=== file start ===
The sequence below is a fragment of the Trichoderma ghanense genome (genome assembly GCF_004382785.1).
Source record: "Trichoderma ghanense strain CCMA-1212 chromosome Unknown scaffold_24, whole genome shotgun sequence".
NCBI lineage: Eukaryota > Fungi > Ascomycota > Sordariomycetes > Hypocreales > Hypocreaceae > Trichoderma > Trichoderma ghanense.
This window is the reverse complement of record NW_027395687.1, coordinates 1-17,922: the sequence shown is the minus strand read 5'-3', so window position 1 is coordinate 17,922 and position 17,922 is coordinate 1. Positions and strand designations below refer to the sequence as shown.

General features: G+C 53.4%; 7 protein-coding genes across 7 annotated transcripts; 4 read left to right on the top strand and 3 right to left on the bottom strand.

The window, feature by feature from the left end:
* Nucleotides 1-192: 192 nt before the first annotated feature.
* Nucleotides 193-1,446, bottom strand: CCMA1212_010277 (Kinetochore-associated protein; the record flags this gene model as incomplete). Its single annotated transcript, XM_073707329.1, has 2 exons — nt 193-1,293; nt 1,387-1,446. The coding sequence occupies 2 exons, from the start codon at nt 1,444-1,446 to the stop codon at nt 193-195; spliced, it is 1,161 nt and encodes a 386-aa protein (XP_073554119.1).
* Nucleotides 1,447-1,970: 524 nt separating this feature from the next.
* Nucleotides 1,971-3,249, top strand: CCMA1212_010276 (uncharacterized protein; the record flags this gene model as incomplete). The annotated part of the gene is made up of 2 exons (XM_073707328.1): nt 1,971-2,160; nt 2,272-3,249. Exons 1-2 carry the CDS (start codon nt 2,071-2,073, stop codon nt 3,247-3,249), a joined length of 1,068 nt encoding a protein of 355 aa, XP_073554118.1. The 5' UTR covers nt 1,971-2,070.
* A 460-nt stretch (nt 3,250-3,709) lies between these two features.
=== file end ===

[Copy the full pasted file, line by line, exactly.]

The sequence below is a fragment of the Trichoderma ghanense genome (genome assembly GCF_004382785.1).
Source record: "Trichoderma ghanense strain CCMA-1212 chromosome Unknown scaffold_24, whole genome shotgun sequence".
NCBI lineage: Eukaryota > Fungi > Ascomycota > Sordariomycetes > Hypocreales > Hypocreaceae > Trichoderma > Trichoderma ghanense.
This window is the reverse complement of record NW_027395687.1, coordinates 1-17,922: the sequence shown is the minus strand read 5'-3', so window position 1 is coordinate 17,922 and position 17,922 is coordinate 1. Positions and strand designations below refer to the sequence as shown.

General features: G+C 53.4%; 7 protein-coding genes across 7 annotated transcripts; 4 read left to right on the top strand and 3 right to left on the bottom strand.

The window, feature by feature from the left end:
* Nucleotides 1-192: 192 nt before the first annotated feature.
* Nucleotides 193-1,446, bottom strand: CCMA1212_010277 (Kinetochore-associated protein; the record flags this gene model as incomplete). Its single annotated transcript, XM_073707329.1, has 2 exons — nt 193-1,293; nt 1,387-1,446. The coding sequence occupies 2 exons, from the start codon at nt 1,444-1,446 to the stop codon at nt 193-195; spliced, it is 1,161 nt and encodes a 386-aa protein (XP_073554119.1).
* Nucleotides 1,447-1,970: 524 nt separating this feature from the next.
* Nucleotides 1,971-3,249, top strand: CCMA1212_010276 (uncharacterized protein; the record flags this gene model as incomplete). The annotated part of the gene is made up of 2 exons (XM_073707328.1): nt 1,971-2,160; nt 2,272-3,249. Exons 1-2 carry the CDS (start codon nt 2,071-2,073, stop codon nt 3,247-3,249), a joined length of 1,068 nt encoding a protein of 355 aa, XP_073554118.1. The 5' UTR covers nt 1,971-2,070.
* A 460-nt stretch (nt 3,250-3,709) lies between these two features.